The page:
After five seasons, all is revealed, and it turns out to be worth the trip.
From "MASH" to "St. Elsewhere" to "The Sopranos" to "Seinfeld," all long-running television shows become myths at some point or another, reflecting, within the confines of their own universes, the disparate nature of human experience.
Yes, they're entertaining, but to keep an audience committed year after year, a show must offer enlightenment, even if it's just the recognition that the corruptible nature of power extends to the Soup Nazi.
"Battlestar Galactica" which comes to an end tonight after five seasons, was always upfront about its relationship to myth -- it's science fiction, for one thing, which of all the narrative genres is the most unapologetic about its use of symbolism and archetype, journey and transcendence.
In science fiction, anything is possible, which is in itself a metaphor for the human spirit. So it was natural, when watching the trials and triumphs of this scrappy band of humans attempting to survive in a world overtaken by their technology, to wonder if the residents of the Galactica were our past or our future.
Tonight, praise the gods, we have our answer. All this has happened before, and it will happen again ...
-- Mary McNamara
Photo: Cylon Six (Tricia Helfer) and Gaius Baltar (James Callis). Sci Fi Channel
Creator Ron Moore answers questions about his favorite episode and more.
So the end of "Battlestar Galactica" is finally here -- the Sci Fi Channel's (soon to be Syfy's) flagship show docks in the port of reruns and DVD lore.
But there are a few questions left unanswered. Enter the show's creator, Ron Moore, who supplied some answers without giving any spoilers.
Whose job was it to calculate the surviving humans?
It was a three-way responsibility. There were people on physical production, people up in Vancouver. The first assistant director and the prop department would keep track on a white dry erase board aboard Colonial One, and then they would coordinate with the script coordinators who kept track of the script, and then with post-production, who would track the number that would be shown in the main title each week.
The glowing red spine (during sex) in the first season. Was it just abandoned?
It wasn't really abandoned; we just didn't do a lot more Cylon sex scenes.
On "Battlestar Galactica," Cylon couple Saul and Ellen Tigh manage their troubles, which range from garden-variety marital discord to discovering they’re really members of a robotic race, by hitting the bottle.
So with the acclaimed Sci Fi Channel drama coming to an end Friday, the Canadian actors who portray the Tighs, Michael Hogan and Kate Vernon, took coping cues from their small-screen alter egos.
Over cigarettes and pale ale Monday night at the Four Seasons Hotel in Beverly Hills, Hogan said the pair was –- to use the show’s favorite curse word –- pretty "frakked up" about it. "I don't know if I'll ever be able to growl 'gods damnit' ever again," he said.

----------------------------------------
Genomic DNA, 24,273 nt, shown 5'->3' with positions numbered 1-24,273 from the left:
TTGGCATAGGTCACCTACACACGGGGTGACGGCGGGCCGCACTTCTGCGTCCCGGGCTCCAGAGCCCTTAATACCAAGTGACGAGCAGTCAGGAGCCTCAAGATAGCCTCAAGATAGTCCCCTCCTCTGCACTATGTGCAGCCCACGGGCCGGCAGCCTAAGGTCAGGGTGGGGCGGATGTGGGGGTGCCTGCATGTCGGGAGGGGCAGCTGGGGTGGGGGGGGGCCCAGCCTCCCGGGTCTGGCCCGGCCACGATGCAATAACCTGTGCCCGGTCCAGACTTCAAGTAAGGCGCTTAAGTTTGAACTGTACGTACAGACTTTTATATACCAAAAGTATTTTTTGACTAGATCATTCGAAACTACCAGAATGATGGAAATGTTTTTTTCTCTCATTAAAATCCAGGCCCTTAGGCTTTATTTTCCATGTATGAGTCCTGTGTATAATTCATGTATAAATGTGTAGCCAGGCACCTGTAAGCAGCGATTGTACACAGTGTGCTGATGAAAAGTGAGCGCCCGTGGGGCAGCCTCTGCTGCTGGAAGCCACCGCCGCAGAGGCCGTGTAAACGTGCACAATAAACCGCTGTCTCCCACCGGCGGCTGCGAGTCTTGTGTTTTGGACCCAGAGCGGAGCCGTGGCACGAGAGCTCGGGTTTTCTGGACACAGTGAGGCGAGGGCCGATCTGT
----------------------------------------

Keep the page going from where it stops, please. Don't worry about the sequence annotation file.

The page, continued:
Vernon sipped Chardonnay and recalled how surreal it was playing Ellen, who was "ripped" during her entire first episode. "It was drunkalogue after drunkalogue after drunkalogue," she said.
"There seems to be this hidden supply of booze and cigarettes aboard Battlestar Galactica. We're totally out of food, we're on the run, but still we have booze," joked Hogan. "When Ellen came back, it was like, thank God, we know we're going to have more booze."
Vernon was recently revealed to be the mother of all Cylons — "I'm the OctoCylon!" she said — and admitted difficulty letting go of the show. She's been hosting viewing parties for the final batch of episodes in her Sherman Oaks home for the show's Los Angeles-based cast and crew.
"Everybody on the show was a fan," she said."I love watching with the episodes with Michael. We hold hands and go, 'Awwww.'"
When the actress learned Sci Fi Channel would be changing its name to SyFy in hopes of appealing to a less geeky demographic, she scoffed. "It never even occurred to me that we were shooting a science-fiction show," she said. "Never. It's always been just good drama."
-- Denise Martin
Photo: Michael Hogan and Kate Vernon. Credit: Stefano Paltera / For The Times
Edward James Olmos and Mary McDonnell, the stars of "Battlestar Galactica" who have been appearing in New York the last two nights, have been saying official goodbyes. Last night at the U.N., McDonnell -- photographed here at the embargoed finale screening in New York on Monday night -- summed up the show in a way that's very germane to this upcoming Friday's series finale.
Olmos spoke first, saying, among a vast and diverse number of other things indeed, that the show was "one of the best experiences I've ever had in my life."
McDonnell, in her quiet and gracious (and possibly overtly Buddhist!) way, summed up what she would like viewers to keep in mind as the series ends -- with a brevity and understatement that is the opposite of Olmos. ("That's why I wanted him to go first," she said.)
"I think the show, when you scrape everything away, what you're finally left with is two things," she said. "One, the idea of patience being the essential element to evolution. And two, the idea of forgiveness being the necessary action to break the cycle of violence and begin to create a dialogue. And I do think the show, over and over again, brought those ideas to light, and that's where we feel honored. We feel honored to have participated in such profound simplicity toward disciplines which are really difficult to practice, but clearly where we need to go. So that's what I hope you can take a look at when viewing 'Battlestar Galactica.' "